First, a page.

Beauchet O et al. - Low serum 25-hydroxyvitamin D (25OHD) concentrations were associated with high stride-to-stride variability of stride time (STV) reflecting a disturbed gait control. This association could be explained by a possible action of vitamin D on different components involved in gait control.
411 community-dwelling older adults (mean age 70.4 ± 1.8 years, 57.9% women)
STV and 25OHD concentration assessed
The following established 25OHD thresholds were used:
severe 25OHD insufficiency <10 ng/mL
moderate 10–30 ng/mL
normal >30 ng/mL
Age, number of drugs used per day, use of psychoactive drugs, depressive symptoms, cognitive decline, history of falls, distance visual acuity, lower limb proprioception, center of mass (CoM) motion, and walking speed were considered as potential confounders.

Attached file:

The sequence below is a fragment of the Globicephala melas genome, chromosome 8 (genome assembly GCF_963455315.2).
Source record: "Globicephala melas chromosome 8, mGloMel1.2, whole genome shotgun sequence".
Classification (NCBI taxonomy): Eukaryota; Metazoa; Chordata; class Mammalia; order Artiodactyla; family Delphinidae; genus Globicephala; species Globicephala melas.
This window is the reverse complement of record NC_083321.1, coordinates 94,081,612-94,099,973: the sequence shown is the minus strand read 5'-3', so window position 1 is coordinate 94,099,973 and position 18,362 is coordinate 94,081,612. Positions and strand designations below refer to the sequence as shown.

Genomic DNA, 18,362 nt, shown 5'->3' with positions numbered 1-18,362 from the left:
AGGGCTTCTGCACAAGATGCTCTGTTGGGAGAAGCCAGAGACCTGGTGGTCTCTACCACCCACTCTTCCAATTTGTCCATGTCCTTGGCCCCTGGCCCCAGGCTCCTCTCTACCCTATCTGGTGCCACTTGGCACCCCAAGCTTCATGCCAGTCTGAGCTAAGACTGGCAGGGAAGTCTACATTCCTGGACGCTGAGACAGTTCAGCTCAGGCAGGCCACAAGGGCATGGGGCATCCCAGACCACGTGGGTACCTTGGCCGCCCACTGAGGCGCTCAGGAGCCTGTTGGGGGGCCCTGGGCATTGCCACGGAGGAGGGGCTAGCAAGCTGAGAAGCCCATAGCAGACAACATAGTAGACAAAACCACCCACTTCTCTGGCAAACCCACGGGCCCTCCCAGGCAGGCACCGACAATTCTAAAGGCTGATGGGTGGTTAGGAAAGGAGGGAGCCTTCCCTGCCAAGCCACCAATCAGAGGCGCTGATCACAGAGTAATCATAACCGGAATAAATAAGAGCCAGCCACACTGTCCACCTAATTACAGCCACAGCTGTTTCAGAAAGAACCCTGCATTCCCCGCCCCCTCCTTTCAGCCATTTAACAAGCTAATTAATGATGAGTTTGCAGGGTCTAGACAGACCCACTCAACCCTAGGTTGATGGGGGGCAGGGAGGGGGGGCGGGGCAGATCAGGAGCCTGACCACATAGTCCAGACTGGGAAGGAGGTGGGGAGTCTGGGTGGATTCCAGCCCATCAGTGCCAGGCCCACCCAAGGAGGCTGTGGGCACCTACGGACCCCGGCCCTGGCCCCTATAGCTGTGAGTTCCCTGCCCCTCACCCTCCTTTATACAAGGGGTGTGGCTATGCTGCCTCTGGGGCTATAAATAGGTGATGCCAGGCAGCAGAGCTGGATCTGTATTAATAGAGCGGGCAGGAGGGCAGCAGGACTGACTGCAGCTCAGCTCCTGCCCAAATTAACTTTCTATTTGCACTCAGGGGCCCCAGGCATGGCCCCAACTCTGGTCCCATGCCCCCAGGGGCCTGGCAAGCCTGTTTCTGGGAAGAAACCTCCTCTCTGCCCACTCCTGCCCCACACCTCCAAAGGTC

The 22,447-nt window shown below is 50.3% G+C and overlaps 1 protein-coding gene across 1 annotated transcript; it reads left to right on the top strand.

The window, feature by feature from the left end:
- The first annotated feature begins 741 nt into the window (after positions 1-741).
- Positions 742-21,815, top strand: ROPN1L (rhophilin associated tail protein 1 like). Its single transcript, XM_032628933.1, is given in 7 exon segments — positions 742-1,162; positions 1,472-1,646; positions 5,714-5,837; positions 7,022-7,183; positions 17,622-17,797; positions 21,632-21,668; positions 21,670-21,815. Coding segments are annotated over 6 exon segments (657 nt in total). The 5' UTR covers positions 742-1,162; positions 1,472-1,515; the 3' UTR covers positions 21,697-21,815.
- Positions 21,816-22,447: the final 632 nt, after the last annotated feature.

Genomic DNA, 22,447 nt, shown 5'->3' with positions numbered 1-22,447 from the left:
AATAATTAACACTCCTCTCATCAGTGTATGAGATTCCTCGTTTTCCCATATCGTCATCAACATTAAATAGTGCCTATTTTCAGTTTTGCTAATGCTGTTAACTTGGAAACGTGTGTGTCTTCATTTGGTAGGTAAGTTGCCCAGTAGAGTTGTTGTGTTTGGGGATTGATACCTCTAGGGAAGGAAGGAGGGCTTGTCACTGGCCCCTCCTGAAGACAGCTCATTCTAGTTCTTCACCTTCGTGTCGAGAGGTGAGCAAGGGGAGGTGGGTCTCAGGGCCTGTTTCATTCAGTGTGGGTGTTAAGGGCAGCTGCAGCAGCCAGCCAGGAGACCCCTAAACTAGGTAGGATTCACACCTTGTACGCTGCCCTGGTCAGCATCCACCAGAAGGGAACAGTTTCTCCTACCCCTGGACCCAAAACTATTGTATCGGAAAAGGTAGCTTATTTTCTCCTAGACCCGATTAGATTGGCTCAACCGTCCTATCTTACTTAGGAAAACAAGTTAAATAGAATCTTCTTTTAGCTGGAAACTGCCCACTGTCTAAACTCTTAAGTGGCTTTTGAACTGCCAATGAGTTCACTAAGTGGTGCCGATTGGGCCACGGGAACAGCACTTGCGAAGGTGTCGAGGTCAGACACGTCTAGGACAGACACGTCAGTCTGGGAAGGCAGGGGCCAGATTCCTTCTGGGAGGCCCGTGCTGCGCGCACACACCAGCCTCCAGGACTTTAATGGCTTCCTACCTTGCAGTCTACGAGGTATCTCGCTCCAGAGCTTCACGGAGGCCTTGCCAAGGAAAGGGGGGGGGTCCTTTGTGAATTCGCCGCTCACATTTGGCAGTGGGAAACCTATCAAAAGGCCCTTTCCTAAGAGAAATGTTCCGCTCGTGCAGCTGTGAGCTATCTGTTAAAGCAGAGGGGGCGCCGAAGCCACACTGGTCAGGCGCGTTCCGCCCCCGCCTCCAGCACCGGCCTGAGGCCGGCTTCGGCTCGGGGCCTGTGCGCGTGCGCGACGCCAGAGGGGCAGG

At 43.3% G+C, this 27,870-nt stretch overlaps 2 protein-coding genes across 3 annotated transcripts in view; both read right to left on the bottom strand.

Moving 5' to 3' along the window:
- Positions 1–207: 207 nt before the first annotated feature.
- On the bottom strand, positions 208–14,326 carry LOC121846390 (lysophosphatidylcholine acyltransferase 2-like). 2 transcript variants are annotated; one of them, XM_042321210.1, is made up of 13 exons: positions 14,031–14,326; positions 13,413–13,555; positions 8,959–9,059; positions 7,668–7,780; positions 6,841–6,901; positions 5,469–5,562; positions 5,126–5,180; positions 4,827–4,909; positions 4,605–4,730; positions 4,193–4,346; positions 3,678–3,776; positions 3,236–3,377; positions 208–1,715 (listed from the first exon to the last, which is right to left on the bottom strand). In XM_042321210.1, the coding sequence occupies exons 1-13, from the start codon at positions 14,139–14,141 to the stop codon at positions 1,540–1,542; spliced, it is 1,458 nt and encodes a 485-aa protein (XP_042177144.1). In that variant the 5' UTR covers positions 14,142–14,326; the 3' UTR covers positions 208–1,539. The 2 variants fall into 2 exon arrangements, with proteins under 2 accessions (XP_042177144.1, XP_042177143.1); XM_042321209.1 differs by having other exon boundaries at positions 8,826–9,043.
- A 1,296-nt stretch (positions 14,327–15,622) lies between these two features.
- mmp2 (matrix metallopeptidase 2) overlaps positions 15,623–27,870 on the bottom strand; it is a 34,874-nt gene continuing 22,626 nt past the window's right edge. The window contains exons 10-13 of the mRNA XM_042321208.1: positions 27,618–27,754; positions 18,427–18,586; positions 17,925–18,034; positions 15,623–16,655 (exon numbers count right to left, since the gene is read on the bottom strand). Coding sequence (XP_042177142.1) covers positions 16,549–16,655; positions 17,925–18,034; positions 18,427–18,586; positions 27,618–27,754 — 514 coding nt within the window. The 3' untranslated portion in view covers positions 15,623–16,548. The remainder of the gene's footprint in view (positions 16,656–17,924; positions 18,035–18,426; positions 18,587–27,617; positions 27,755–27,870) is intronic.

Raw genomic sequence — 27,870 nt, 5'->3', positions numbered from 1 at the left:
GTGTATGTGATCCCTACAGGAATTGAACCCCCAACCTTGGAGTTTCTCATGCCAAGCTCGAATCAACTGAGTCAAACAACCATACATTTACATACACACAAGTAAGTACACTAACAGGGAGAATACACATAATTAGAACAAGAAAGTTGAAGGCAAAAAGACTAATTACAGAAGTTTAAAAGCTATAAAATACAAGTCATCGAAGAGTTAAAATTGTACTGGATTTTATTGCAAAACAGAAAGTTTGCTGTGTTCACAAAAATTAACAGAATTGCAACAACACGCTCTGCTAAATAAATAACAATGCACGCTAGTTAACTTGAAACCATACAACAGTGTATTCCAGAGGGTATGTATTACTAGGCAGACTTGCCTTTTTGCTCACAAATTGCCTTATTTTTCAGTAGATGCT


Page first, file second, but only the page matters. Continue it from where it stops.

A total of 16.6% (n = 68) of subjects had severe 25OHD insufficiency, 70.3% (n = 289) moderate insufficiency, and 13.1% (n = 54) normal concentrations.
In the full adjusted and the stepwise backward linear regression models, high STV (worse performance) was associated with severe 25OHD insufficiency (p = 0.028 and p = 0.044, respectively), high CoM motion (p = 0.031 and p = 0.014, respectively), and low lower limb proprioception score (p = 0.017 and p = 0.008, respectively).
The stepwise backward regression model also showed that high STV was associated with female gender (p = 0.041).
MDLinx connects healthcare professionals and patients to tomorrow's important medical news, while providing the pharmaceutical and healthcare industries with highly targeted interactive marketing, education, content, and medical research solutions.